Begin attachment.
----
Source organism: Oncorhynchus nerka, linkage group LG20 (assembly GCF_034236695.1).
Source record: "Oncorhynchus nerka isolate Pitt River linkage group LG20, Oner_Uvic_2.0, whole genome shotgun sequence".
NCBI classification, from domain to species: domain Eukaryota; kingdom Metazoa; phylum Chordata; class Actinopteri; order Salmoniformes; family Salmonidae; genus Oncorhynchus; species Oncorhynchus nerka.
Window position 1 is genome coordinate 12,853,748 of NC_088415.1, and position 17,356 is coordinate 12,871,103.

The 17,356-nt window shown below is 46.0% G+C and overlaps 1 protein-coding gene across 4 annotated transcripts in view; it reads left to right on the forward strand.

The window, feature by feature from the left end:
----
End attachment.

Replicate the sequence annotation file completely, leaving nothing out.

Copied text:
Source organism: Oncorhynchus nerka, linkage group LG20 (assembly GCF_034236695.1).
Source record: "Oncorhynchus nerka isolate Pitt River linkage group LG20, Oner_Uvic_2.0, whole genome shotgun sequence".
NCBI classification, from domain to species: domain Eukaryota; kingdom Metazoa; phylum Chordata; class Actinopteri; order Salmoniformes; family Salmonidae; genus Oncorhynchus; species Oncorhynchus nerka.
Window position 1 is genome coordinate 12,853,748 of NC_088415.1, and position 17,356 is coordinate 12,871,103.

The 17,356-nt window shown below is 46.0% G+C and overlaps 1 protein-coding gene across 4 annotated transcripts in view; it reads left to right on the forward strand.

The window, feature by feature from the left end: